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Indiana Woman Convicted of Murdering 10-Year-Old Stepdaughter Found in Trash Bags Makes ‘Sudden Heat’ Argument on Appeal


Amanda Carmack (L) and Skylea Carmack (R)

A 35-year-old Indiana woman sentenced to life in prison without parole following a conviction for murdering her 10-year-old stepdaughter has asked the state’s highest court to consider whether she was properly charged.

A lawyer for Amanda Carmack argued before the Indiana Supreme Court on Thursday that his client should have been charged with manslaughter, not murder. The defendant’s appeal “challenges whether sufficient evidence proved beyond a reasonable doubt that she did not act in ‘sudden heat’ when she killed the victim,” according to the court’s summary of the matter.

Carmack was convicted in August 2021 on charges of murder, neglect of a dependent resulting in death, domestic battery resulting in death to a person under the age of 14, and strangulation in the August 2019 death of Skylea Carmack.

During oral argument, Carmack’s appellate attorney Jerry Drook painted a picture of a parent under tremendous stress who had “reach[ed] the end of her rope,” using her words.

At the time of the crime, Carmack was raising her own three children, her brother’s three children, and her stepdaughter Skylea — and she homeschooled the children, the lawyer said.

“So essentially she spent all day, everyday with six or seven children in her case while her husband worked as an over the road truck driver,” said Drook.

The lawyer said that Carmack was angry that Skylea, her husband’s biological daughter, lied and stole a charm bracelet from one of the other children and wanted her to be punished for it. Drook, emphasizing the unique dynamic between stepparent and stepchild, said Carmack then had a phone call with her husband while he was on the road, urging him to address his daughter’s behavior.

The lawyer described the girl’s behavior and the subsequent inaction to address it as “the straw that broke the back.”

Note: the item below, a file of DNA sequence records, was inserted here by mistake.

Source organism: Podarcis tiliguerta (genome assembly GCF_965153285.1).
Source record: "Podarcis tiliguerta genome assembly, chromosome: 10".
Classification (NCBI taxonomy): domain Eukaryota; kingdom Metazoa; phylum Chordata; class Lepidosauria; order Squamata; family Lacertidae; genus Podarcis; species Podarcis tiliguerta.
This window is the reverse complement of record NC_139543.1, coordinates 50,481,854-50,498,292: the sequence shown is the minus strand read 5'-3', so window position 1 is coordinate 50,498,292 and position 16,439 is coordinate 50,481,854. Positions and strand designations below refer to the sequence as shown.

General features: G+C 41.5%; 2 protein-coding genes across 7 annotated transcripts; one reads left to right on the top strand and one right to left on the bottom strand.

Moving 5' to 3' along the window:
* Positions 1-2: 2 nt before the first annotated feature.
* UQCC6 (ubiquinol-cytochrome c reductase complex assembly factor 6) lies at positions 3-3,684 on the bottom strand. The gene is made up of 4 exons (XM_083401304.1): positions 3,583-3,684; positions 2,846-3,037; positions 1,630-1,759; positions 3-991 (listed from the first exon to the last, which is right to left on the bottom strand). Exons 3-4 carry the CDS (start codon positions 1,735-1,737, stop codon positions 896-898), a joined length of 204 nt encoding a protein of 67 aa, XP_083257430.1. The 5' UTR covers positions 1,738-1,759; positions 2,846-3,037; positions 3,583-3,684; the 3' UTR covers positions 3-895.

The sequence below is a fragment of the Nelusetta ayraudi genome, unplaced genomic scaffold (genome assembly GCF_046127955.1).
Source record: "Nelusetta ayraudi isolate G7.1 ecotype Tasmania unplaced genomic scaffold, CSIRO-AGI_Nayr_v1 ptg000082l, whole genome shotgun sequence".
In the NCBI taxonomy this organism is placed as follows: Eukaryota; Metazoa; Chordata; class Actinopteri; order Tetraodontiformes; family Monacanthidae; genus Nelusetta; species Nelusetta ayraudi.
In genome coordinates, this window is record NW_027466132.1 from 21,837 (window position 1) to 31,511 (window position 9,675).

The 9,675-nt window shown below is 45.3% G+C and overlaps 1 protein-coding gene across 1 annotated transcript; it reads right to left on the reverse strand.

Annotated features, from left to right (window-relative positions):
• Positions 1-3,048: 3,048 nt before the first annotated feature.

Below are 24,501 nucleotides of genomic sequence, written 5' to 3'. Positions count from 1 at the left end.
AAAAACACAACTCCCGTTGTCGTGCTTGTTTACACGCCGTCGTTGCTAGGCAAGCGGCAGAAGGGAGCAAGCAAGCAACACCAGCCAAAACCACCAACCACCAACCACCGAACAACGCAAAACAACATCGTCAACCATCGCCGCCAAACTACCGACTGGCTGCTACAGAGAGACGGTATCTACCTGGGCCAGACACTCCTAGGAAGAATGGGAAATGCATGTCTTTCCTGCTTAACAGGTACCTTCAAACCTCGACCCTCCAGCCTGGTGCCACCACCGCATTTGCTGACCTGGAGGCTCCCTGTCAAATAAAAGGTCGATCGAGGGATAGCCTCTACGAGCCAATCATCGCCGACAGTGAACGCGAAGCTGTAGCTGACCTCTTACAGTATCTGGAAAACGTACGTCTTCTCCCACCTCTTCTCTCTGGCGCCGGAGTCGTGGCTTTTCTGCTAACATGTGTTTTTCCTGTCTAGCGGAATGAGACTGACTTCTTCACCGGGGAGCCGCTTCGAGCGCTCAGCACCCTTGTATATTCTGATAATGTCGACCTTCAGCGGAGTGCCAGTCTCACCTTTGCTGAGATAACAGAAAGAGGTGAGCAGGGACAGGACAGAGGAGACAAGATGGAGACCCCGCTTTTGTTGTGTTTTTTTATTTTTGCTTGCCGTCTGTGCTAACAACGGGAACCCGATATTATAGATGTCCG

“It’s a very difficult case to mitigate, but that’s what I’m asking the court to consider,” Drook said, asserting that voluntary manslaughter would have been a more appropriate charge. He acknowledged that Carmack admittedly strangled her stepdaughter.

The justices, for their part, appeared to signal that Carmack’s argument was more than an uphill battle.

“The manner of the killing in this is different than a lot of sudden heat,” Chief Justice Loretta H. Rush said, referring to the strangulation.

“A couple of states, I think Iowa and Tennessee, have said that as a matter of law, having your patience tried by a child — as a matter of law — cannot provide sudden heat,” Judge Mark S. Massa said. “Can you cite me any cases where that has provided evidence of sudden heat? I mean, children try your patience, but, um —”

“The short answer is no,” Drook replied.

Evan Comer argued on behalf of the state and countered Carmack’s “sudden heat” claims, saying they “fail at the outset.”

“The state’s evidence definitively ruled out the presence of the kind of adequate provocation that can mitigate an intentional killing from murder to voluntary manslaughter,” Comer said. “And for it to be sufficient for a finding of sudden heat there must be proof that the defendant acted under anger, rage, resentment, or terror to the degree that it would cause a reasonable ordinary person to lose their ability to coolly reflect.”

“But the only provocation that Carmack identifies in this case consists of a series of behavioral problems like: taking food from the family’s kitchen without permission, flushing food down the toilet, being untruthful, running from home, taking a charm bracelet belonging to one of the other children in the house,” he added. “And at most these were run-of-the-mill behavior problems.”

As Law&Crime reported at the time, Carmack took the stand in her own defense.

“Things happen,” she said while being cross-examined by the prosecution about the killing.

Gas City Police and concerned community members frantically passed out flyers and conducted searches for Skylea, who was last seen alive on Aug. 31, 2019. Less than one week later, Carmack had admitted to strangling the girl to death in a shed behind the family’s home.

According to a probable cause affidavit obtained by WANE, the stepmother was evasive when questioned about the girl’s disappearance and displayed “numerous signs of deception and distraught.”

“I don’t remember,” she told police when asked about Skylea’s disappearance. “It doesn’t matter.”

Pleading a lack of memory, Carmack said she remembered “being on top of [the victim] in the barn while she was on her back,” the affidavit alleged. “She started choking her with her hands then she thinks she tied something about [Skylea’s] neck.”

“She wouldn’t explain why she had killed her other than she was very angry,” the court document added.

After confessing, Carmack led police to where she hid the girl’s body: in the family’s shed, stuffed inside several plastic trash bags.

“Multi-colored cloth pants” described as leggings were found around the strangulation victim’s neck.

The oral argument before the Indiana Supreme Court is available to watch online in full.

Colin Kalmbacher contributed to this report.

[images: Amanda Carmack via Grant County Detention Center; Skylea Carmack via Indiana State Police]

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Matt Naham is the Senior A.M. Editor of Law&Crime.